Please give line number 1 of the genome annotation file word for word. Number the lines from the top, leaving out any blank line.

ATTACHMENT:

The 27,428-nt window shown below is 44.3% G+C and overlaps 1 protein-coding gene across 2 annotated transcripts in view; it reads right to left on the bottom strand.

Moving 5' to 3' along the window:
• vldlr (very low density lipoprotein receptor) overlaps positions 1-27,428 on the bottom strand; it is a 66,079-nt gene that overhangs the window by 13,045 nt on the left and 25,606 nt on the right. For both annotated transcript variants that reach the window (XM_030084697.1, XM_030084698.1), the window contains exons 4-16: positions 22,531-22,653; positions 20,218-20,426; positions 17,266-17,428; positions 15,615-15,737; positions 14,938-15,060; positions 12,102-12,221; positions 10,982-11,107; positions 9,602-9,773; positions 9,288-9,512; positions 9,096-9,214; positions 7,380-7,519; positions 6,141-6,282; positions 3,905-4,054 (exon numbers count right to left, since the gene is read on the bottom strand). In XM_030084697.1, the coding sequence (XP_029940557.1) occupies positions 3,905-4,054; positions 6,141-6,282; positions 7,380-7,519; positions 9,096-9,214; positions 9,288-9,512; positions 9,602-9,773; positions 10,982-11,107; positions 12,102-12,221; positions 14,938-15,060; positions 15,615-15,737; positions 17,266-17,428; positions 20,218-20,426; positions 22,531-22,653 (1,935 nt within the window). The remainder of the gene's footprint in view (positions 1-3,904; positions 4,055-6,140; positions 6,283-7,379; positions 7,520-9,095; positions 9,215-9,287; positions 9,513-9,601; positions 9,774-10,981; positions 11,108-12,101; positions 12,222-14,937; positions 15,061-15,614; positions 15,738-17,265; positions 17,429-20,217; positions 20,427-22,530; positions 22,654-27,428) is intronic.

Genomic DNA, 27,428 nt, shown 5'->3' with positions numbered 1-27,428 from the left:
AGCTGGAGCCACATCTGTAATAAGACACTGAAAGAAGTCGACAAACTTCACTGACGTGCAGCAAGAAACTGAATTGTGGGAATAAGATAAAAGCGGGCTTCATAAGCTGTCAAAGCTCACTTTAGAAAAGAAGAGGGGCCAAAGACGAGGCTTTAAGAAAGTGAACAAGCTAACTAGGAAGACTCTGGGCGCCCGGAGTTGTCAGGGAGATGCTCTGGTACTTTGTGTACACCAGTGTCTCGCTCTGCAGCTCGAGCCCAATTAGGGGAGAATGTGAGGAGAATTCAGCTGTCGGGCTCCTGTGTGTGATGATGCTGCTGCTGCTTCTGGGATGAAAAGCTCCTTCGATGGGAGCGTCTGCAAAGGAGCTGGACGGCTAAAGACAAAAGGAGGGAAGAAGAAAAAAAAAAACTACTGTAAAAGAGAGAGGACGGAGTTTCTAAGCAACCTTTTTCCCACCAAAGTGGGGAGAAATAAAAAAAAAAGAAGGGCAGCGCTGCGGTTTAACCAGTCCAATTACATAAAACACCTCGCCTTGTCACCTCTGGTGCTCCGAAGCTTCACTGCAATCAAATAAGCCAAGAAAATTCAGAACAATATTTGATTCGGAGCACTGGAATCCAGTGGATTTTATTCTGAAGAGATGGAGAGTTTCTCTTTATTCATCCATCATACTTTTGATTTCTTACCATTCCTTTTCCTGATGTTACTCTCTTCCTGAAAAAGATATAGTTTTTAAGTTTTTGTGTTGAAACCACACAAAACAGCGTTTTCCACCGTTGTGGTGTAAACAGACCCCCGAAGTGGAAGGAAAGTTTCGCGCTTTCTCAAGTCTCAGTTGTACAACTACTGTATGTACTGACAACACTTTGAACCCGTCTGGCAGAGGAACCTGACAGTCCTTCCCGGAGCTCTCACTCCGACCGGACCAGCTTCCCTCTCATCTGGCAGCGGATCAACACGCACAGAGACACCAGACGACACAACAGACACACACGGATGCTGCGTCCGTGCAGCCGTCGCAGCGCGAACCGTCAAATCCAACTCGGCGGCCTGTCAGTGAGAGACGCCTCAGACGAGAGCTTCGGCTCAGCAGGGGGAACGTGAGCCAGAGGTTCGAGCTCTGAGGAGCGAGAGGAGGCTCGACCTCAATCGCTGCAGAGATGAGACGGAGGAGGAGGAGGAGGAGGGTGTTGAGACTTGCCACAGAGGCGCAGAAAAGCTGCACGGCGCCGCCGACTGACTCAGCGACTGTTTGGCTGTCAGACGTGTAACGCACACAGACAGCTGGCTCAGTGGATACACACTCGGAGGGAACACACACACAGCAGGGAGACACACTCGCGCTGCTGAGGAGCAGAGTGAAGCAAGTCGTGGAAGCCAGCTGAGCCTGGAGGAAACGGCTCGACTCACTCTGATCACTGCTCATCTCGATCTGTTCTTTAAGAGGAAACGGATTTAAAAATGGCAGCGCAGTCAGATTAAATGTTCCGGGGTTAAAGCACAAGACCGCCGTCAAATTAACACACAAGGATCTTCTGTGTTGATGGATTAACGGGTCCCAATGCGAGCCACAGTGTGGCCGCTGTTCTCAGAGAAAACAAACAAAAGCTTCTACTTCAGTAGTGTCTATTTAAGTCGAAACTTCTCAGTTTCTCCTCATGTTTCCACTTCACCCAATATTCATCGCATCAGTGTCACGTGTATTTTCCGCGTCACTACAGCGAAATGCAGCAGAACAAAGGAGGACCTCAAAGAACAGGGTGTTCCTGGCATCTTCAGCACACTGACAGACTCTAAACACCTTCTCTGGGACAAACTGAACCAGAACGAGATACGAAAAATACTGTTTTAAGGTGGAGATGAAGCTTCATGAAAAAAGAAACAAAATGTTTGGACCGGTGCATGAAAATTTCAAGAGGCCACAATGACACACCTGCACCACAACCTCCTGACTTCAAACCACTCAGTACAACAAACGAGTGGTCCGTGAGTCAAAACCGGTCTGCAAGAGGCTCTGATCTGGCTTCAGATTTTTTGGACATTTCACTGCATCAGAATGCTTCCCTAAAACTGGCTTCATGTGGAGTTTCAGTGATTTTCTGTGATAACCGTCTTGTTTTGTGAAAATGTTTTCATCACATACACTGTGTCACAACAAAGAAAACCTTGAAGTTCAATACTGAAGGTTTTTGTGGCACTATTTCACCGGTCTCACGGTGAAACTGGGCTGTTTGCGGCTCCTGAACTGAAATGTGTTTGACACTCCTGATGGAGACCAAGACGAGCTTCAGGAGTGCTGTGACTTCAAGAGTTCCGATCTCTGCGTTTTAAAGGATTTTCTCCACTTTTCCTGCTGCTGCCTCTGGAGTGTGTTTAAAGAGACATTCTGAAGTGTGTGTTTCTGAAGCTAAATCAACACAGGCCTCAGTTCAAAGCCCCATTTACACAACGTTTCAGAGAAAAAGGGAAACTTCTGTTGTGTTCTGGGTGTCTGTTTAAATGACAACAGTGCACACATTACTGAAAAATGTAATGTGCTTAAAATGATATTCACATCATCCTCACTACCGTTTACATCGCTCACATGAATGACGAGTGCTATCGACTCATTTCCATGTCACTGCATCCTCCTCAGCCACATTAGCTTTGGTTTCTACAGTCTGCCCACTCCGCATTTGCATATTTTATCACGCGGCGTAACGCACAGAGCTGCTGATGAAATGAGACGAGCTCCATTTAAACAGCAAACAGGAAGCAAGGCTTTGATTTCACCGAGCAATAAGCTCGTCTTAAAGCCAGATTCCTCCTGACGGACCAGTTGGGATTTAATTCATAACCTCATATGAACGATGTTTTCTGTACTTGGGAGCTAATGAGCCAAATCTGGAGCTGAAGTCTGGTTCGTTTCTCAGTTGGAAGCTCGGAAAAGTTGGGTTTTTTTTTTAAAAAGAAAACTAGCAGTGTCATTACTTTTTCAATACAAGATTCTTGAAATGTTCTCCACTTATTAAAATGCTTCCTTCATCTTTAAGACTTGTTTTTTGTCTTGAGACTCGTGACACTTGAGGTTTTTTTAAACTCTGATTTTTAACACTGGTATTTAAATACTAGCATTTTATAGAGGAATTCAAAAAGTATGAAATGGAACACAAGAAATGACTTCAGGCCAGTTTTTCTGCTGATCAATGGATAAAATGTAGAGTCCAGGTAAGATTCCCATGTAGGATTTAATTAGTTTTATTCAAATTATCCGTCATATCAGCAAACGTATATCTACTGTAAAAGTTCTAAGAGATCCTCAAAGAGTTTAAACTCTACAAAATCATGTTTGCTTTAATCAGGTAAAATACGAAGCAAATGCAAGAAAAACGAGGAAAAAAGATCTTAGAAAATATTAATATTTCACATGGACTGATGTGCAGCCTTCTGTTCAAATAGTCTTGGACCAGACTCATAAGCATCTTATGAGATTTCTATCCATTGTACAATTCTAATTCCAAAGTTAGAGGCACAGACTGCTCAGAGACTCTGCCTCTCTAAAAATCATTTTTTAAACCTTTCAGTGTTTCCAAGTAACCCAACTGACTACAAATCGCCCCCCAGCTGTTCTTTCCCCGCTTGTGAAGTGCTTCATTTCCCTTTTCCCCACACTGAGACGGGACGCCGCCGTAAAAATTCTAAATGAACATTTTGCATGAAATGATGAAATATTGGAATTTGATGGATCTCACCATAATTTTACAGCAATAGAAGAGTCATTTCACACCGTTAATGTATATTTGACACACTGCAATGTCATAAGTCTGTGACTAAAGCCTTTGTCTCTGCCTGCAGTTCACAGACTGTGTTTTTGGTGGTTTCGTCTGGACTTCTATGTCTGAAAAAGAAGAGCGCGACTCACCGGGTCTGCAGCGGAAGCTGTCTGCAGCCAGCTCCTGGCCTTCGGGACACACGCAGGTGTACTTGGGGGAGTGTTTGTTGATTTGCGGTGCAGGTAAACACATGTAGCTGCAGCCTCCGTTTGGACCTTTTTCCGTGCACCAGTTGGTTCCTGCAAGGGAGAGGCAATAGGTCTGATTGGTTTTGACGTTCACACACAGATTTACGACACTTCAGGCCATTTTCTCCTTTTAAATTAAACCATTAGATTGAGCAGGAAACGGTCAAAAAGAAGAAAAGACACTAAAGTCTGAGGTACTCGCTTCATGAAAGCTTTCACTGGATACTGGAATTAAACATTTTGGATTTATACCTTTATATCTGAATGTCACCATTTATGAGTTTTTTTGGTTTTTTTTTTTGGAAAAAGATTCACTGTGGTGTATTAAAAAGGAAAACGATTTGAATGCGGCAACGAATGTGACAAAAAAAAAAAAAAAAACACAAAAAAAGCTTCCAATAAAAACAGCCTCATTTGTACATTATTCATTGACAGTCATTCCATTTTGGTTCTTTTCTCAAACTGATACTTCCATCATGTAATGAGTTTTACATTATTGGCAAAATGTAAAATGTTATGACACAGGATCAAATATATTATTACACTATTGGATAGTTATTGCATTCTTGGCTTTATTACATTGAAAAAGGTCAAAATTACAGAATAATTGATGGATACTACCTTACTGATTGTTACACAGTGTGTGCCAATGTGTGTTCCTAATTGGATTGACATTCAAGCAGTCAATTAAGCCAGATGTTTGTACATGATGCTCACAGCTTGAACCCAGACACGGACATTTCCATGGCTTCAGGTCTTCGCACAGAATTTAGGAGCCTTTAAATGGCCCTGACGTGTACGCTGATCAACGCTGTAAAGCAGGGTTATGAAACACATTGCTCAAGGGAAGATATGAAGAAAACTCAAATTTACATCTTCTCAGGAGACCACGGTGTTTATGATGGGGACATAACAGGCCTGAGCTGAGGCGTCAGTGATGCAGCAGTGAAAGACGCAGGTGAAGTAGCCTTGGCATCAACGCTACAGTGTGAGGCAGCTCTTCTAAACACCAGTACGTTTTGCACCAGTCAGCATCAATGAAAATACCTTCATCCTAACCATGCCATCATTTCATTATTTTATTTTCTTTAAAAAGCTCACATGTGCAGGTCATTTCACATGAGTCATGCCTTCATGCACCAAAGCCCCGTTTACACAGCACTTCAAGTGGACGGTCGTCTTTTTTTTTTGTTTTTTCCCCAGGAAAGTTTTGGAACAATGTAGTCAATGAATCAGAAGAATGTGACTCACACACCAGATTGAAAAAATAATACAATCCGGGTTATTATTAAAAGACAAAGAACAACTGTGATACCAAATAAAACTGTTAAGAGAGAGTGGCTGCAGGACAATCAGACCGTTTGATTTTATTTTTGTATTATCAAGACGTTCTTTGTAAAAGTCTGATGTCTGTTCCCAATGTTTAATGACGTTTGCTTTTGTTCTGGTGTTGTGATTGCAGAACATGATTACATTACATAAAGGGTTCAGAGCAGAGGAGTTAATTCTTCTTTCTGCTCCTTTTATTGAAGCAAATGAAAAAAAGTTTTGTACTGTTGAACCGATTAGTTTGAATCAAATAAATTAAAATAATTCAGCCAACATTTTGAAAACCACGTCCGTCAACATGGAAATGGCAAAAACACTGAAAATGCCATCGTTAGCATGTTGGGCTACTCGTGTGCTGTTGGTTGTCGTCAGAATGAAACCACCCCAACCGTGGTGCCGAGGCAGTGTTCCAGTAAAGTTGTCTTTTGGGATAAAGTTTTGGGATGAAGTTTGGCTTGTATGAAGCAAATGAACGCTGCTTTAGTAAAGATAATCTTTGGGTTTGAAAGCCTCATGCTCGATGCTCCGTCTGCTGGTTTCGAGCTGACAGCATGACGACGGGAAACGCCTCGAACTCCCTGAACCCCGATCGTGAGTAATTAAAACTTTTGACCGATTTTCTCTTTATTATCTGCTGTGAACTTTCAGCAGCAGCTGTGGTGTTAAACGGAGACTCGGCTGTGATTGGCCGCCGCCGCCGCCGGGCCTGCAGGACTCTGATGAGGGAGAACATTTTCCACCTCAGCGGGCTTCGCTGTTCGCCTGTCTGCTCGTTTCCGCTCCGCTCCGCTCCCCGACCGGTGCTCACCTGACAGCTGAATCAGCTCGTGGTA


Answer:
The 27,428-nt window shown below is 44.3% G+C and overlaps 1 protein-coding gene across 2 annotated transcripts in view; it reads right to left on the bottom strand.